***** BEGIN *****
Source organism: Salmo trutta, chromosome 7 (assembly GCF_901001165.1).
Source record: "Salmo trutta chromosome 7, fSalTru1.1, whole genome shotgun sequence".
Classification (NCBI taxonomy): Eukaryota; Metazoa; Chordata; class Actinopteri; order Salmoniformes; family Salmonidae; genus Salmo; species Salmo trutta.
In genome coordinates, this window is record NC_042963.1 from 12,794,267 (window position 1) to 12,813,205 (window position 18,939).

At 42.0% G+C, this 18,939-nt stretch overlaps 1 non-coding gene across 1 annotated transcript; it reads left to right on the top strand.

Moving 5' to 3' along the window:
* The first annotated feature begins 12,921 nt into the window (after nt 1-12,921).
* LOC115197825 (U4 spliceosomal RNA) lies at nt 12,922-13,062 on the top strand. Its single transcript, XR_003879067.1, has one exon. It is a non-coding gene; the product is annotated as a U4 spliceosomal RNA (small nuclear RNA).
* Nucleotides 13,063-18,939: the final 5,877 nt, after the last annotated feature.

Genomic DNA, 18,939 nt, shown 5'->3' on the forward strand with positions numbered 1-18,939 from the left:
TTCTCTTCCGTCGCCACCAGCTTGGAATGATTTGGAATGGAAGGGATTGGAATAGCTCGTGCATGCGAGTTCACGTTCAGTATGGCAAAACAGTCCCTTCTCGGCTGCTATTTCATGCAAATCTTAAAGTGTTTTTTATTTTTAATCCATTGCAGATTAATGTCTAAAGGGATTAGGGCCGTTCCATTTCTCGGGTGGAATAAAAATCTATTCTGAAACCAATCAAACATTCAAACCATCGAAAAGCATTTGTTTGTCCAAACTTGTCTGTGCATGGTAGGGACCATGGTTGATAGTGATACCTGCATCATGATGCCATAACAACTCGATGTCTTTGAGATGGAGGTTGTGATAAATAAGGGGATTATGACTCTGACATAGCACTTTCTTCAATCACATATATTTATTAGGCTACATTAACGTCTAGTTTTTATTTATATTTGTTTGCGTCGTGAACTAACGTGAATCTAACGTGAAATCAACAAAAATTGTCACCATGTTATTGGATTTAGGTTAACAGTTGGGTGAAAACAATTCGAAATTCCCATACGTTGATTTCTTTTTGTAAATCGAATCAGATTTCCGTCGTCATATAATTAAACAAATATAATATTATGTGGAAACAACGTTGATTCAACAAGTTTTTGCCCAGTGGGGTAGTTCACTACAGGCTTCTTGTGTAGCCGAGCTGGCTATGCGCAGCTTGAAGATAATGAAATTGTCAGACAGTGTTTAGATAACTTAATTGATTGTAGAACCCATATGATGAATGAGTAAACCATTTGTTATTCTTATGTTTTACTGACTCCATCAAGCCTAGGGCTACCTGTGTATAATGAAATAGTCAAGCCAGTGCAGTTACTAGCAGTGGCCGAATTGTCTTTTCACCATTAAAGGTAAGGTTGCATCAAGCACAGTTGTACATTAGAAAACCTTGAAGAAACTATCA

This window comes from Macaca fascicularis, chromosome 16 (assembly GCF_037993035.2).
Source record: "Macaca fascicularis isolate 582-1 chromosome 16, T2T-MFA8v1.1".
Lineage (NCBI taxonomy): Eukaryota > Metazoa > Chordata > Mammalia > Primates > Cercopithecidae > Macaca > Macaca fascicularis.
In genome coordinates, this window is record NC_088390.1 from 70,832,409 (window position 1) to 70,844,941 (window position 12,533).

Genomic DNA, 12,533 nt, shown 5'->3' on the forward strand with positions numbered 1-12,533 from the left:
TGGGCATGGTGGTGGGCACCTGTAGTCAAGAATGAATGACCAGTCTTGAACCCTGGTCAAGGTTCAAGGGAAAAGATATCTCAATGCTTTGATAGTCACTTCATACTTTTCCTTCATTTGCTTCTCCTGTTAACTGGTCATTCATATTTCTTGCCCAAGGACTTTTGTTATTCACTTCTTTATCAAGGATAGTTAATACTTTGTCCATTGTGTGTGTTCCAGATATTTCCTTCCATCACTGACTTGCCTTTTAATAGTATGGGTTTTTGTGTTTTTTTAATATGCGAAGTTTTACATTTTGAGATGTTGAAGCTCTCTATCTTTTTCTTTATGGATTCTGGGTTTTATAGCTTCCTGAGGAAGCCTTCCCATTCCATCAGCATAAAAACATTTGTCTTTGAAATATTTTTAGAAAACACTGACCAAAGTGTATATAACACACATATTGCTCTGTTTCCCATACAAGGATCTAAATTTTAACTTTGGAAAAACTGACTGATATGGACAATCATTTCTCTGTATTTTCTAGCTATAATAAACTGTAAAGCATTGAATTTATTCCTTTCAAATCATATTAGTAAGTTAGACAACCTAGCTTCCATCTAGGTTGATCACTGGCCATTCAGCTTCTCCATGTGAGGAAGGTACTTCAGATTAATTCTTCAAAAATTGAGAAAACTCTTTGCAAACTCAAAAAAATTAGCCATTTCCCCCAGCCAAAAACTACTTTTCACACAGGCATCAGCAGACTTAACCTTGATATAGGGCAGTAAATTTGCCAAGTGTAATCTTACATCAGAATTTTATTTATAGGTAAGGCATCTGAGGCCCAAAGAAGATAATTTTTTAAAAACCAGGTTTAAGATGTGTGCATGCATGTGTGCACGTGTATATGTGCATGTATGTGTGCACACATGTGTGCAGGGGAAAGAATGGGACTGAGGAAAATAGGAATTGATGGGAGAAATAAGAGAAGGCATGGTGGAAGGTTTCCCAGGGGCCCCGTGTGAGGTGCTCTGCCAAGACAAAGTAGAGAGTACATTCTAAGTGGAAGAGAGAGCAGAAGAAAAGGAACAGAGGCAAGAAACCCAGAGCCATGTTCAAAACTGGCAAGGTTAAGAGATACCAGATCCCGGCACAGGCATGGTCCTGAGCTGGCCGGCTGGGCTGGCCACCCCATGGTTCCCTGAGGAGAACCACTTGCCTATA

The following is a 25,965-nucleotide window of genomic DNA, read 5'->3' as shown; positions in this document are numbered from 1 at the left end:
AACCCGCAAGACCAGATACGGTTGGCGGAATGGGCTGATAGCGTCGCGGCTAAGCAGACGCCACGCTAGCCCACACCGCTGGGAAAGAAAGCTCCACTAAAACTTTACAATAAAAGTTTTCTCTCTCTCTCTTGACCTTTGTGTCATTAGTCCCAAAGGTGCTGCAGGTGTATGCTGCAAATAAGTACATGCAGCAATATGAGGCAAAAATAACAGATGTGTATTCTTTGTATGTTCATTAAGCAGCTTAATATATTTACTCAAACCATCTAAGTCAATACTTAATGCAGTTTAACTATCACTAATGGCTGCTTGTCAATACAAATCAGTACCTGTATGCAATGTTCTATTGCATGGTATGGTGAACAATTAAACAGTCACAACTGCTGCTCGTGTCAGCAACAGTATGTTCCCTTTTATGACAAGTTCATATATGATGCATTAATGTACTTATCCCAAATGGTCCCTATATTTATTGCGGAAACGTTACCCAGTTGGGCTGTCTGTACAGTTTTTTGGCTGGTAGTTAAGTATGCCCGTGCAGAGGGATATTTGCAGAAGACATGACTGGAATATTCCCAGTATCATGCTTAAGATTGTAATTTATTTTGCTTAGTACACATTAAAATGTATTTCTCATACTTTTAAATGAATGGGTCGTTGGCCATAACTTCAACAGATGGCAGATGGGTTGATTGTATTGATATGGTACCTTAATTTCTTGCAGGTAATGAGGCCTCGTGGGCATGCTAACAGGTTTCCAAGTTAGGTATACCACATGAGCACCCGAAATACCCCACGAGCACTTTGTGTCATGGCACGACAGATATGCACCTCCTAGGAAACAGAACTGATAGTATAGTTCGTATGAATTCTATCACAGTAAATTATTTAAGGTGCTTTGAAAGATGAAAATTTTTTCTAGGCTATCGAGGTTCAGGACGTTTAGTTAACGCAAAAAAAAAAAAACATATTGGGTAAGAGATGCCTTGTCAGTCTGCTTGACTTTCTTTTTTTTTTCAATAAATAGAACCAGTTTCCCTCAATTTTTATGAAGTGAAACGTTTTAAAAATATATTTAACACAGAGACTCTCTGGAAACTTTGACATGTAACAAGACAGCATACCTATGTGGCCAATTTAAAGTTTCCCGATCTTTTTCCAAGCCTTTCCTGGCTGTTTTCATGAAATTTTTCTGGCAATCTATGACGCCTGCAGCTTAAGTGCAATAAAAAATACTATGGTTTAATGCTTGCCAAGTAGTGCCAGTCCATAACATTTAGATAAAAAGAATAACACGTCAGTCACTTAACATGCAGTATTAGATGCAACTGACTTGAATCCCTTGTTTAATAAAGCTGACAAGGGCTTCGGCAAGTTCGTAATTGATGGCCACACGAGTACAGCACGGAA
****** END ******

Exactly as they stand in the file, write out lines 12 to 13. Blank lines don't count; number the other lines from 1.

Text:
This window comes from Macaca fascicularis, chromosome 16 (assembly GCF_037993035.2).
Source record: "Macaca fascicularis isolate 582-1 chromosome 16, T2T-MFA8v1.1".